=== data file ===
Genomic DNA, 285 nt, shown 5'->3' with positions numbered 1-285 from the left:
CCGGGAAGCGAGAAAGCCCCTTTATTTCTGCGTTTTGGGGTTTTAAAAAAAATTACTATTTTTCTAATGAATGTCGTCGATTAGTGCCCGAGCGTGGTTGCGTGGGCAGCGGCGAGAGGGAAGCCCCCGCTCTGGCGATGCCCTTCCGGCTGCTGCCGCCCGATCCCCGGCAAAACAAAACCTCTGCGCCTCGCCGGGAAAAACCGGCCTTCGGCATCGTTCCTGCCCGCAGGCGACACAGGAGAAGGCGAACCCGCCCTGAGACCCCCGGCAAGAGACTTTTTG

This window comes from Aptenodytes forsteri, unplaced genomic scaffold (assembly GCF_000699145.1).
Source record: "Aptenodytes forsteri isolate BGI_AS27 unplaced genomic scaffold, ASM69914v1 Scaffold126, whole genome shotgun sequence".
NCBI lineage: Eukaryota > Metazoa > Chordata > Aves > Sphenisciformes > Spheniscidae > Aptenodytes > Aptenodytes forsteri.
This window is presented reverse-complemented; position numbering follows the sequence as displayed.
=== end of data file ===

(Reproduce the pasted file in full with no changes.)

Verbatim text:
Genomic DNA, 285 nt, shown 5'->3' with positions numbered 1-285 from the left:
CCGGGAAGCGAGAAAGCCCCTTTATTTCTGCGTTTTGGGGTTTTAAAAAAAATTACTATTTTTCTAATGAATGTCGTCGATTAGTGCCCGAGCGTGGTTGCGTGGGCAGCGGCGAGAGGGAAGCCCCCGCTCTGGCGATGCCCTTCCGGCTGCTGCCGCCCGATCCCCGGCAAAACAAAACCTCTGCGCCTCGCCGGGAAAAACCGGCCTTCGGCATCGTTCCTGCCCGCAGGCGACACAGGAGAAGGCGAACCCGCCCTGAGACCCCCGGCAAGAGACTTTTTG

This window comes from Aptenodytes forsteri, unplaced genomic scaffold (assembly GCF_000699145.1).
Source record: "Aptenodytes forsteri isolate BGI_AS27 unplaced genomic scaffold, ASM69914v1 Scaffold126, whole genome shotgun sequence".
NCBI lineage: Eukaryota > Metazoa > Chordata > Aves > Sphenisciformes > Spheniscidae > Aptenodytes > Aptenodytes forsteri.
This window is presented reverse-complemented; position numbering follows the sequence as displayed.